South Africa

South Africa

Land Reform: Restitution finally on the cards for Tshwane community of Rama

Land Reform: Restitution finally on the cards for Tshwane community of Rama

On Tuesday, among other developments, the Portfolio Committee for Rural Development and Land Reform got a detailed update into one of land reform’s less widely reported embarrassments: the tiny, embattled piece of Rama land, north of Tshwane. It was handed back to the people of Madidi in 2002, only to end up facing investigations by the Hawks amongst allegations of corruption, fraud and murder. Now the question is what will be done to right the wrongs done to the people of Madidi, the intended beneficiaries. By MARELISE VAN DER MERWE.

It will be a long road to restitution for the residents of Rama, a tiny area near GaRankuwa, which has finally successfully been placed under administration after facing a series of battles since 2002.

Rama has greater significance in the land debate than it might initially be given credit for. In a presentation to the Portfolio Committee for Rural Development and Land Reform, it raised some critical questions: where gaps in legislation allow for abuse; how land reform can be better managed; and who should be held accountable for the suffering of the people of Madidi.

Rama’s struggles have primarily been related to its Communal Property Association (CPA), which some have argued was exacerbated by limitations of the CPA Act. A parallel – though less dramatic – story of CPA tensions emerged in a presentation on the precedent-setting Mala Mala Game Reserve, but unlike Rama, officials say Mala Mala has had a happier ending.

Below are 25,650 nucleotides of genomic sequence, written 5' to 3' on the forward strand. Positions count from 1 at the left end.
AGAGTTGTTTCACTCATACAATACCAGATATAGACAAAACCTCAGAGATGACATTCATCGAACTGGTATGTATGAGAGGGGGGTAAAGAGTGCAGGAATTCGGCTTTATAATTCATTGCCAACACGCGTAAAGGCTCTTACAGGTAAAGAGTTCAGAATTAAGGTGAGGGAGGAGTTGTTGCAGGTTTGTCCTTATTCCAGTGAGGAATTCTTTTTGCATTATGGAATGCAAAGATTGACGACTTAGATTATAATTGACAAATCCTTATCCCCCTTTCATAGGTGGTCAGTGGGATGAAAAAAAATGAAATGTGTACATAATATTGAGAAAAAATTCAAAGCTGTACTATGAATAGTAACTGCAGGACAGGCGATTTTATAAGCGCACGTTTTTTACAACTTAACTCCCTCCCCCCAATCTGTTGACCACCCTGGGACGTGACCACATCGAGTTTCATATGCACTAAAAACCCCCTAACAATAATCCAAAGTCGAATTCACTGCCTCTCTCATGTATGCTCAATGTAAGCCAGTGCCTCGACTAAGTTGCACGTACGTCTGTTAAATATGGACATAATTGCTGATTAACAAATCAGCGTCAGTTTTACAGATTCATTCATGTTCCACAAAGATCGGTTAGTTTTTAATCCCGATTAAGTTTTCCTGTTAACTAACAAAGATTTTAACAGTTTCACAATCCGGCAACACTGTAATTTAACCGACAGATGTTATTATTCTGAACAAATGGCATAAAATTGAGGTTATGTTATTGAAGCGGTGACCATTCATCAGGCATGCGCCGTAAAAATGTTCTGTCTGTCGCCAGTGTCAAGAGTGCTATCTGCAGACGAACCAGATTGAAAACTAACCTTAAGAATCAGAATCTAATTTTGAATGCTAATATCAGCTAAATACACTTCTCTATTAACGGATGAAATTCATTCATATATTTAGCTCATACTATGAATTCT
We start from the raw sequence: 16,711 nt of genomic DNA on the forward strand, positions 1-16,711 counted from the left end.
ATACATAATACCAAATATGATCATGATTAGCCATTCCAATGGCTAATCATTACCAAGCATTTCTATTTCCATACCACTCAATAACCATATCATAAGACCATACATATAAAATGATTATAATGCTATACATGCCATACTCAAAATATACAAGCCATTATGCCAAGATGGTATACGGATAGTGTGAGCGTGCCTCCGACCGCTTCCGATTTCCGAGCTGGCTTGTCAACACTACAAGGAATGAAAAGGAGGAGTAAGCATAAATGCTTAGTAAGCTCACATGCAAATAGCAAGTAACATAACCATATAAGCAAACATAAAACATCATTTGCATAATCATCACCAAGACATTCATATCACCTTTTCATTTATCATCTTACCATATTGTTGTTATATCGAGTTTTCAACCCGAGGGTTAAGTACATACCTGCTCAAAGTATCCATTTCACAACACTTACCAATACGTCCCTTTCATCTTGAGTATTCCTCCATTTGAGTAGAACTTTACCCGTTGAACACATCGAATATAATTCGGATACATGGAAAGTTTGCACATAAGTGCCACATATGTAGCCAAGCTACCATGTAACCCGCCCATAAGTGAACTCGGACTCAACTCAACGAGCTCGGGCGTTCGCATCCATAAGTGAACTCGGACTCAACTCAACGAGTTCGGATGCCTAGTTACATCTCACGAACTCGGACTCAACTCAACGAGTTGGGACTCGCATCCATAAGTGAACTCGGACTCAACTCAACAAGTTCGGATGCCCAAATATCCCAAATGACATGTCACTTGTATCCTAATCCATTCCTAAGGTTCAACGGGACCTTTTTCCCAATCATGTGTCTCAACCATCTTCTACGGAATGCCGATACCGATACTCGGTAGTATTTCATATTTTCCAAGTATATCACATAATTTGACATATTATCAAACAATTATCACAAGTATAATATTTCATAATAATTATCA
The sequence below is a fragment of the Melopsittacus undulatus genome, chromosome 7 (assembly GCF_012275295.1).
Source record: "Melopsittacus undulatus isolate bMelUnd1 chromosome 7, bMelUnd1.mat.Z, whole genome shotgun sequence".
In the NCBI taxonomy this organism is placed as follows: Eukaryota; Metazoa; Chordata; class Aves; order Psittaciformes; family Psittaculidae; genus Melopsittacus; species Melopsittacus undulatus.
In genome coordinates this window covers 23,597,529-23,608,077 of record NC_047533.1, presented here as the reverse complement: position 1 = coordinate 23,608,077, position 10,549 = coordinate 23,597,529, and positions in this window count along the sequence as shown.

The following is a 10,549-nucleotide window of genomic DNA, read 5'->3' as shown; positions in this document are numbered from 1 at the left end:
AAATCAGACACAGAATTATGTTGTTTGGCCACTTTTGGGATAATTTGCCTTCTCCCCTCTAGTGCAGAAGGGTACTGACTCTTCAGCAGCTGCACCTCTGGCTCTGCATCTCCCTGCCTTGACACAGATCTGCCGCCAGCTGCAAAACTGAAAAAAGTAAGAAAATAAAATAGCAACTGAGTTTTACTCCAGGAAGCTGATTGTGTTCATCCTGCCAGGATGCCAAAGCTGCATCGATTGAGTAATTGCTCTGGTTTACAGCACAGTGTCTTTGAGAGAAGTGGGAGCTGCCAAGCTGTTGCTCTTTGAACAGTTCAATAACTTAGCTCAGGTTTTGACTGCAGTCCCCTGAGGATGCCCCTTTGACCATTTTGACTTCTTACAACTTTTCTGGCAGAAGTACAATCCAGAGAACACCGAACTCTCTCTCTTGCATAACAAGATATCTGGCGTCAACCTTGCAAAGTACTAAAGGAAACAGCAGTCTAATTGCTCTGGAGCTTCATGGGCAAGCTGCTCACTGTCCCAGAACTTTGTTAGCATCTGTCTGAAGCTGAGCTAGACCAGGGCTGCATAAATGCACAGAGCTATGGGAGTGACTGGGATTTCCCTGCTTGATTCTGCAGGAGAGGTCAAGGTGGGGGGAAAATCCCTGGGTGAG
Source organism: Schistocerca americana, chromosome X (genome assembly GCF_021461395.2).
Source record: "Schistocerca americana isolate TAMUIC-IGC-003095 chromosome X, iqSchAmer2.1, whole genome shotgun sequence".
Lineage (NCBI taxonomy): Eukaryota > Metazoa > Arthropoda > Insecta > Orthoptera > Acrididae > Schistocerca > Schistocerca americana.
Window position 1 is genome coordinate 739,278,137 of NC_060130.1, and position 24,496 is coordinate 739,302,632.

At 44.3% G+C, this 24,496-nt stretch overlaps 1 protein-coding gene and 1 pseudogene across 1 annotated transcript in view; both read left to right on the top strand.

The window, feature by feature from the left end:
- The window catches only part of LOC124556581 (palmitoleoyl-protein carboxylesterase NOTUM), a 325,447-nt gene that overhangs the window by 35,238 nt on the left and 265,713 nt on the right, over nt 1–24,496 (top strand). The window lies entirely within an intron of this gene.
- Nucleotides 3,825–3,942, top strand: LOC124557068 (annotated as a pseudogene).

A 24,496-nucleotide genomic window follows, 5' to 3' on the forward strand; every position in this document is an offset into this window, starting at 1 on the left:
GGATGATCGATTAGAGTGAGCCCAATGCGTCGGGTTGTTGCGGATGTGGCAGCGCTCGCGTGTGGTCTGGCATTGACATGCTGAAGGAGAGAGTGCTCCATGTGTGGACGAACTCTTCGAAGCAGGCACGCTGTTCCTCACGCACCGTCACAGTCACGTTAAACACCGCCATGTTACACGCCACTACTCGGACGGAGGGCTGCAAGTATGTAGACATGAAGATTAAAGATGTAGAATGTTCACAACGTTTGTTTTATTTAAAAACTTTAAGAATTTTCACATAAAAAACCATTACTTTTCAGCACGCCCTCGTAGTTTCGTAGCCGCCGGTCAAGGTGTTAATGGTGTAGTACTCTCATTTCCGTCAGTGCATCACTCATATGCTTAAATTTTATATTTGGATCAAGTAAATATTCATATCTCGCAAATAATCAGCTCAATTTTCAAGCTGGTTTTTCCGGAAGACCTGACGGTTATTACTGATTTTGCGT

Rewind a little. It started out well. Rama was given back to the people of Madidi in 2002 following a successful land rights claim. Comprising two farms and over 750ha, the land – worth R15-million – included a working quarry (the main income generator), a museum, entertainment area with a cinema, and potential housing land.

The Rama CPA was registered as the holding entity and given the role of managing the area on the community’s behalf.

Now, the CPA has sold the land to a private entity for R500,000. The Department of Rural Development and Land Reform (DRDLR) has been powerless, thus far, to halt development or to return the land to the beneficiaries.

Some years after the land claim, the development of houses was already under way, in partnership with the Tshwane Metropolitan Municipality and private investors. This had to be paused.

Things had already begun to go wrong. In 2007, the CPA members’ terms expired. They did not wish to step down, part of a long fight with the DRDLR which, UWC’s Poverty, Land and Agrarian Studies Department (PLAAS) explained could not easily be remedied by the CPA Act. The CPA Act, it turned out, “did not have teeth”, PLAAS said, leaving CPAs – the custodians – open to abuse.

By 2008, the Sowetan reported infighting among CPA members had hamstrung attempts to resettle the community on their ancestral land. An application was in process for a court order to place the CPA under judicial administration – placing Rama under the jurisdiction of the national Department of Land Affairs instead.